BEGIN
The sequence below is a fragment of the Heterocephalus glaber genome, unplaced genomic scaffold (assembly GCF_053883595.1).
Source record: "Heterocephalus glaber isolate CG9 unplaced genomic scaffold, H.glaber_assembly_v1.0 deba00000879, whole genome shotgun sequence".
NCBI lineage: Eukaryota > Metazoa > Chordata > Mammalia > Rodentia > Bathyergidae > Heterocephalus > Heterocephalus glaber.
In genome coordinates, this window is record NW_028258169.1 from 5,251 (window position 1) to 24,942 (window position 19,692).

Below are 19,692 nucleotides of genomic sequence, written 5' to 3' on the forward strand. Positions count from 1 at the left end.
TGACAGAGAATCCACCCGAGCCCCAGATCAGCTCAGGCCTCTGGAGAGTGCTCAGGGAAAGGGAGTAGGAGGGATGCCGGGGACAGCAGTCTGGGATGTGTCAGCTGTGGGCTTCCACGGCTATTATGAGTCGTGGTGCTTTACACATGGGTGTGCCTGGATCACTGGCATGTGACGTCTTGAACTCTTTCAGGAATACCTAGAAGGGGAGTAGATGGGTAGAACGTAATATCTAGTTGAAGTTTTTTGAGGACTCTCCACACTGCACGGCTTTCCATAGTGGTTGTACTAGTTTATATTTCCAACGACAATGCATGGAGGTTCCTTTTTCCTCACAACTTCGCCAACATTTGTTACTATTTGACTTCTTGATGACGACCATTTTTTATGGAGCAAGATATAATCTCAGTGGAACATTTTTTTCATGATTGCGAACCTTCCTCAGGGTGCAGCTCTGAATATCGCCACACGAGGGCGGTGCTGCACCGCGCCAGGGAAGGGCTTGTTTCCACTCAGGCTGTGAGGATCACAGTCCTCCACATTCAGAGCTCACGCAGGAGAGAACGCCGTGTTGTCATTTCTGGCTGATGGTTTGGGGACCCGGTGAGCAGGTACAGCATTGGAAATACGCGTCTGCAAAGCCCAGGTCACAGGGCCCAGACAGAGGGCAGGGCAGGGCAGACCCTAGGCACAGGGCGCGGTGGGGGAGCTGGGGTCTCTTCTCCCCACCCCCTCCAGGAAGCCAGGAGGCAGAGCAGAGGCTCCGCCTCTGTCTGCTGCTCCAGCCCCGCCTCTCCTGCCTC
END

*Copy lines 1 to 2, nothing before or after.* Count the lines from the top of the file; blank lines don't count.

The sequence below is a fragment of the Heterocephalus glaber genome, unplaced genomic scaffold (assembly GCF_053883595.1).
Source record: "Heterocephalus glaber isolate CG9 unplaced genomic scaffold, H.glaber_assembly_v1.0 deba00000879, whole genome shotgun sequence".